[9] Paragraph (c) of this Rule permits a lawyer to communicate that the lawyer does or does not practice in particular areas of law. A lawyer is generally permitted to state that the lawyer “concentrates in” or is a “specialist,” practices a “specialty,” or “specializes in” particular fields based on the lawyer’s experience, specialized training or education, but such communications are subject to the “false and misleading” standard applied in Rule 7.1 to communications concerning a lawyer’s services.

[10] The Patent and Trademark Office has a long-established policy of designating lawyers practicing before the Office. The designation of Admiralty practice also has a long historical tradition associated with maritime commerce and the federal courts. A lawyer’s communications about these practice areas are not prohibited by this Rule.

[11] This Rule permits a lawyer to state that the lawyer is certified as a specialist in a field of law if such certification is granted by an organization approved by an appropriate authority of a state, the District of Columbia or a U.S. Territory or accredited by the American Bar Association or another organization, such as a state supreme court or a state bar association, that has been approved by the authority of the state, the District of Columbia or a U.S. Territory to accredit organizations that certify lawyers as specialists. Certification signifies that an objective entity has recognized an advanced degree of knowledge and experience in the specialty area greater than is suggested by general licensure to practice law. Certifying organizations may be expected to apply standards of experience, knowledge and proficiency to ensure that a lawyer’s recognition as a specialist is meaningful and reliable. To ensure that consumers can obtain access to useful information about an organization granting certification, the name of the certifying organization must be included in any communication regarding the certification.

Required Contact Information

[12] This Rule requires that any communication about a lawyer or law firm’s services include the name of, and contact information for, the lawyer or law firm. Contact information includes a website address, a telephone number, an email address or a physical office location.



Rule 7.1(a), like Model Rule 7.2(a), expressly authorizes lawyer advertising. See La. Rules of Prof’l Conduct r. 7.1(a) (2009). Furthermore, the United States Supreme Court has held repeatedly that lawyers have a First Amendment right to engage in truthful, nonmisleading commercial speech–including advertising. See Zauderer v. Office of Disciplinary Counsel, 471 U.S. 626 (1985); In re R.M.J., 455 U.S. 191, 199 (1982); Bates v. State Bar of Ariz., 433 U.S. 350, 374 (1977); see also Central Hudson Gas & Elec. Corp. v. Public Serv. Comm’n, 447, 447 U.S. 557, 563 (1980).

No Payments for Recommending Lawyer’s Services

Paragraph 7.2(c)(13) of this rule prohibits a lawyer from paying any third person for recommending the lawyer’s services. La. Rules of Prof’l Conduct R. 7.2(c)(13) (2009). In so doing, it prohibits, among other things, a lawyer from paying a “runner” to “hustle” cases from prospective clients. See, e.g., In re Coney, 891 So. 2d 858 (La. 2005) (disbarring lawyer for paying “runners” to solicit personal injury cases); In re Kirchberg, 856 So. 2d 1162 (La. 2003) (imposing permanent disbarment on lawyer for criminal convictions and payments to runners); In re Sledge, 859 So. 2d 671, 673-74 (La. 2003) (disbarring lawyer for paying nonlawyers $50 to $100 for case referrals); In re Lockhart, 795 So. 2d 309 (La. 2001); In re Grand, 778 So. 2d 580 (La. 2001); see also In re Cuccia, 752 So. 2d 796 (La. 1999); In re Tolchinsky, 740 So. 2d 109 (La. 1999); In re Brass, 696 So. 2d 967 (La. 1997). The rule allows a lawyer to pay the costs associated with permissible advertising or other communications. See La. Rules of Prof’l Conduct R. 7.2(13) (2009).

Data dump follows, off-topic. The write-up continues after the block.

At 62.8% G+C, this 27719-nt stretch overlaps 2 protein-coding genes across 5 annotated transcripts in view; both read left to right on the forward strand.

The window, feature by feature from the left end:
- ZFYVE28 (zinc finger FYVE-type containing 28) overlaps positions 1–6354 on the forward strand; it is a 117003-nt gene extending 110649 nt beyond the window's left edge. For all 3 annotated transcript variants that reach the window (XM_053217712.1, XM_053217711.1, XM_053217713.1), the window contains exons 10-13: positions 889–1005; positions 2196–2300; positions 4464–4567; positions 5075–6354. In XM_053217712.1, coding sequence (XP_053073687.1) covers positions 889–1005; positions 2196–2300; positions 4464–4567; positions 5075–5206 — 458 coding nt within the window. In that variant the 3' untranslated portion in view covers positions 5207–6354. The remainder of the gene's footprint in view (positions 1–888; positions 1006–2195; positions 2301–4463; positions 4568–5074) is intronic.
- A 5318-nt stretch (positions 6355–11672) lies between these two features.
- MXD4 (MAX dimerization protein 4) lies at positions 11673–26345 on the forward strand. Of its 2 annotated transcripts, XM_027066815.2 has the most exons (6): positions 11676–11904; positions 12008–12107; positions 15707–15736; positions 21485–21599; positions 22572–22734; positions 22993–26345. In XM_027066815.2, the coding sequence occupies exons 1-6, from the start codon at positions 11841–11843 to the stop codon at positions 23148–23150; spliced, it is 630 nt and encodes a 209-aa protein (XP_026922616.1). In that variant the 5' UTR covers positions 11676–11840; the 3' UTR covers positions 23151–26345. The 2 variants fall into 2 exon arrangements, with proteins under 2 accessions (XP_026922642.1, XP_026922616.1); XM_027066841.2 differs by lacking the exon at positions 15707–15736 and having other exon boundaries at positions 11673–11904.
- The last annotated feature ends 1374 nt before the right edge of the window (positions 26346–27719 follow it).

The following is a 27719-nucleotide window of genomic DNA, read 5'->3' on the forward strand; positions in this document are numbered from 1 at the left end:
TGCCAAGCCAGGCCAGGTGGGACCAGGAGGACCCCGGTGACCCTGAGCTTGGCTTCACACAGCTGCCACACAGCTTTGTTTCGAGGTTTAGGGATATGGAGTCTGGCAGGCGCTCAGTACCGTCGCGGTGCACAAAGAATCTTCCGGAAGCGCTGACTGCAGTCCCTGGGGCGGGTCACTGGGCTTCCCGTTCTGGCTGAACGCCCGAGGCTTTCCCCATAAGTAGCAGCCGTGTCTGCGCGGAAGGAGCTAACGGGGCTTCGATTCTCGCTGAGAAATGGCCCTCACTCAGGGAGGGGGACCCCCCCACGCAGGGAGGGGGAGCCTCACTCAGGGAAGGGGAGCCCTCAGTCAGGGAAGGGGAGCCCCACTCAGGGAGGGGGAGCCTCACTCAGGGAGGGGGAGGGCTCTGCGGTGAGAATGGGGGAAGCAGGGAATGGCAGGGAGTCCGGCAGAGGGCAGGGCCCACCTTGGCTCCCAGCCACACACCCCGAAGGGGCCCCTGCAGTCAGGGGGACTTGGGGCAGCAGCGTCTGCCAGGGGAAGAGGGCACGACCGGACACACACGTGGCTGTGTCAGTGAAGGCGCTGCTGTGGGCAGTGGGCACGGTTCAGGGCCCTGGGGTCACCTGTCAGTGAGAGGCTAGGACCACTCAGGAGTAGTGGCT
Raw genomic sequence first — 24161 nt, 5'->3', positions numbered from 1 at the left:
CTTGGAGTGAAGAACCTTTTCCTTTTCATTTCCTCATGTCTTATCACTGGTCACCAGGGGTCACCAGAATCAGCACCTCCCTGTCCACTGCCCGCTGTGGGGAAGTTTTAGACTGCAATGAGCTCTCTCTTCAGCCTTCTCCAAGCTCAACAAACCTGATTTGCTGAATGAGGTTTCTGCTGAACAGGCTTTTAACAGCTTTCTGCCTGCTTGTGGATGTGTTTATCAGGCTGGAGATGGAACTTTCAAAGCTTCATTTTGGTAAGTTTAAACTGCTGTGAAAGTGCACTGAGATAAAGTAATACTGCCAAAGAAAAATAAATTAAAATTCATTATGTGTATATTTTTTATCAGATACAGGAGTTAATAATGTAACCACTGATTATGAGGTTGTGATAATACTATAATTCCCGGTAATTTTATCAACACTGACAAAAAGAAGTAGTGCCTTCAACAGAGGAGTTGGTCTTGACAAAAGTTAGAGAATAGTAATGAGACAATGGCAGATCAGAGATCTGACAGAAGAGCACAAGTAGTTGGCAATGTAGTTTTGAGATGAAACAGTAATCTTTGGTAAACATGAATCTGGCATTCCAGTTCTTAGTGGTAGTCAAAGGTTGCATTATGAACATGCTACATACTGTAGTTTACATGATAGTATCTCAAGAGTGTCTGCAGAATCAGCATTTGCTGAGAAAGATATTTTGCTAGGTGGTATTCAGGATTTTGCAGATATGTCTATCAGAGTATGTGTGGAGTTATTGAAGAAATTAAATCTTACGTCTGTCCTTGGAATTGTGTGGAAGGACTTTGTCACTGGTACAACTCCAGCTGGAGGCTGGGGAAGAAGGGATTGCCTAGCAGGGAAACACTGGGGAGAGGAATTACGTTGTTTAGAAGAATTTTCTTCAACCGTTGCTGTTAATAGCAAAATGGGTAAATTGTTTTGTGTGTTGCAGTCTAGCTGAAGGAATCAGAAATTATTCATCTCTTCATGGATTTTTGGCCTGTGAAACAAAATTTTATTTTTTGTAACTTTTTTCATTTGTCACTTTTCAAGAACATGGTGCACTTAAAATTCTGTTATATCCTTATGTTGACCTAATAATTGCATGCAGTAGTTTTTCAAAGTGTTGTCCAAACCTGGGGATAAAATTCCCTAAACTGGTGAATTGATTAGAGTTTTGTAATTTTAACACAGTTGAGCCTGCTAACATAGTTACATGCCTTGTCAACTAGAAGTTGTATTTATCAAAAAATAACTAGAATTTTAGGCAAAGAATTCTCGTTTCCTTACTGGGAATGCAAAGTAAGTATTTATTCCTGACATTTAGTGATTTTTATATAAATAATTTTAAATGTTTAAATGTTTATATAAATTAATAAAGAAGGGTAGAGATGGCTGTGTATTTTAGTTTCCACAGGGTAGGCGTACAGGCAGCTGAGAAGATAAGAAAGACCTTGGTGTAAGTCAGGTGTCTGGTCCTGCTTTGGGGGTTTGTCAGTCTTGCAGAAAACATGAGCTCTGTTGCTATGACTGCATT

No Incentives for Favorable Online Reviews

Online legal directories (such as Avvo) permit clients to review and rate their lawyers. Likewise, innumerable social-media sites (like Facebook, YouTube, and others) allow users to “connect” with lawyers and law firms, and to “like,” “follow,” or “subscribe” to them and their posts. May a lawyer offer an incentive to social media users and clients to rate, connect or otherwise interact with lawyer’s social media presence? In an October 2019, ethics opinion, the North Carolina State Bar said “no.” See N.C. State Bar Assoc., Offering Incentive to Engage with Law Practice’s Social Networking Sites (Oct. 25, 2019).

A lawyer asked the North Carolina Bar Association whether it was professionally appropriate “to offer a prize incentive to anyone who connects or interacts with any of his social media platforms. All users who connect or interact with Lawyer’s law practice social media account will be entered into a drawing for a prize.” See id. In answering the inquiry in the negative, the opinion concluded that offering such an incentive for providing online reviews would violate two standards of conduct.

First, such an incentive would violate the principle that “lawyers may not give anything of value to a person for recommending the lawyer’s services.” A client’s “like” of a lawyer on social media is akin to a recommendation of the lawyer’s services.

Second, a review prompted by an undisclosed incentive would be an improper “false or misleading communication about the lawyer or the lawyer’s services.” Said the opinion:

The purpose behind Rule 7.2(b)’s prohibition on offering something of value in exchange for recommending services is to ensure that recommendations for a lawyer’s services are based upon actual experiences or legitimate opinions of the lawyer’s service, rather than financial incentive. The displayed “like” of a law practice may indicate some prior experience with the law practice or the personnel associated with the practice upon which the user’s “liking” of the practice is based.

See id.

This opinion provides good advice. Lawyers can–and should–have a visible presence on the Internet in general, and on social media in particular. Lawyers can–and should– encourage satisfied clients to “like, share, follow, or otherwise interact” with such social media accounts. But to comply with the rules, lawyers simply can’t pay their clients or others for such positive endorsements.

AVVO Advisor Involves Impermissible Payments

Avvo Advisor is a service that connects prospective clients with Louisiana lawyers- for a fee.  How does it work?  A prospective client visits the website https://ww.avvo.com/advisor, selects the legal service needed, pays Avvo a fixed fee, and Avvo arranges for an “experienced Louisiana lawyer” to return the prospective client’s call within minutes.